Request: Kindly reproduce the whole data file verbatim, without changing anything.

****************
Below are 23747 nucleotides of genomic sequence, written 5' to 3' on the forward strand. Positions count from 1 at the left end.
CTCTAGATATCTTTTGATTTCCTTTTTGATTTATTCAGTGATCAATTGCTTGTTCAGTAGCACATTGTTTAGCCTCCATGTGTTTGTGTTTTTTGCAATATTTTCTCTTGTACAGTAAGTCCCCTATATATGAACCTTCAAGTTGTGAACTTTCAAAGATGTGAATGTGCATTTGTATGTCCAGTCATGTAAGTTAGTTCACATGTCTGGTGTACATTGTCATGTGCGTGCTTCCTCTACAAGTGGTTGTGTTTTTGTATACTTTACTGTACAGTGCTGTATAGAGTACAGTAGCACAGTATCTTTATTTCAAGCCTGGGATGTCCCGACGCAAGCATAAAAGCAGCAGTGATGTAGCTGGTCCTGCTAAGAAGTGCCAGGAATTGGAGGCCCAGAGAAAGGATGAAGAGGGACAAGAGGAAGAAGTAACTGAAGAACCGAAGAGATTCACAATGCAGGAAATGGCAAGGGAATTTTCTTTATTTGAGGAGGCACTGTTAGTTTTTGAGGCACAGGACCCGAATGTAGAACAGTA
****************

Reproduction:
Below are 23747 nucleotides of genomic sequence, written 5' to 3' on the forward strand. Positions count from 1 at the left end.
CTCTAGATATCTTTTGATTTCCTTTTTGATTTATTCAGTGATCAATTGCTTGTTCAGTAGCACATTGTTTAGCCTCCATGTGTTTGTGTTTTTTGCAATATTTTCTCTTGTACAGTAAGTCCCCTATATATGAACCTTCAAGTTGTGAACTTTCAAAGATGTGAATGTGCATTTGTATGTCCAGTCATGTAAGTTAGTTCACATGTCTGGTGTACATTGTCATGTGCGTGCTTCCTCTACAAGTGGTTGTGTTTTTGTATACTTTACTGTACAGTGCTGTATAGAGTACAGTAGCACAGTATCTTTATTTCAAGCCTGGGATGTCCCGACGCAAGCATAAAAGCAGCAGTGATGTAGCTGGTCCTGCTAAGAAGTGCCAGGAATTGGAGGCCCAGAGAAAGGATGAAGAGGGACAAGAGGAAGAAGTAACTGAAGAACCGAAGAGATTCACAATGCAGGAAATGGCAAGGGAATTTTCTTTATTTGAGGAGGCACTGTTAGTTTTTGAGGCACAGGACCCGAATGTAGAACAGTA